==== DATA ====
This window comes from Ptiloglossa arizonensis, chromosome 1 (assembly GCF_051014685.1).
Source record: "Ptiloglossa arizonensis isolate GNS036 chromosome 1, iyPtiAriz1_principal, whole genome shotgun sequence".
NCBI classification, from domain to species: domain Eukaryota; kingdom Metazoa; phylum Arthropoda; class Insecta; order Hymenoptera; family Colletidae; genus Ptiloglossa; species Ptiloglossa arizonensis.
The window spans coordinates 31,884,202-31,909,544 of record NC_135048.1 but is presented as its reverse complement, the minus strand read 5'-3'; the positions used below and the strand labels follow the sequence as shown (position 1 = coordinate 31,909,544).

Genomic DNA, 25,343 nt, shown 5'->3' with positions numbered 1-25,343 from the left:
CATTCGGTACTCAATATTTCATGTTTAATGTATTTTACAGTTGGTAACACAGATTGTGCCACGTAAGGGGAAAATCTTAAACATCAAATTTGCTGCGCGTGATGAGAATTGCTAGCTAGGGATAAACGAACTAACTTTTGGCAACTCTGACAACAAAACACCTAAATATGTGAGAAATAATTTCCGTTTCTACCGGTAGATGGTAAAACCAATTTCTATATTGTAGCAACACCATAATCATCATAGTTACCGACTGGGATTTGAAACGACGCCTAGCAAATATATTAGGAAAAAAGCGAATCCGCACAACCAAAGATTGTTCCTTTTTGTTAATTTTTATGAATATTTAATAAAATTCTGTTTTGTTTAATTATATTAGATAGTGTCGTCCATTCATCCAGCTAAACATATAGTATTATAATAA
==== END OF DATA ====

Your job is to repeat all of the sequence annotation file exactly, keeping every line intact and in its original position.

This window comes from Ptiloglossa arizonensis, chromosome 1 (assembly GCF_051014685.1).
Source record: "Ptiloglossa arizonensis isolate GNS036 chromosome 1, iyPtiAriz1_principal, whole genome shotgun sequence".
NCBI classification, from domain to species: domain Eukaryota; kingdom Metazoa; phylum Arthropoda; class Insecta; order Hymenoptera; family Colletidae; genus Ptiloglossa; species Ptiloglossa arizonensis.
The window spans coordinates 31,884,202-31,909,544 of record NC_135048.1 but is presented as its reverse complement, the minus strand read 5'-3'; the positions used below and the strand labels follow the sequence as shown (position 1 = coordinate 31,909,544).

Genomic DNA, 25,343 nt, shown 5'->3' with positions numbered 1-25,343 from the left:
CATTCGGTACTCAATATTTCATGTTTAATGTATTTTACAGTTGGTAACACAGATTGTGCCACGTAAGGGGAAAATCTTAAACATCAAATTTGCTGCGCGTGATGAGAATTGCTAGCTAGGGATAAACGAACTAACTTTTGGCAACTCTGACAACAAAACACCTAAATATGTGAGAAATAATTTCCGTTTCTACCGGTAGATGGTAAAACCAATTTCTATATTGTAGCAACACCATAATCATCATAGTTACCGACTGGGATTTGAAACGACGCCTAGCAAATATATTAGGAAAAAAGCGAATCCGCACAACCAAAGATTGTTCCTTTTTGTTAATTTTTATGAATATTTAATAAAATTCTGTTTTGTTTAATTATATTAGATAGTGTCGTCCATTCATCCAGCTAAACATATAGTATTATAATAA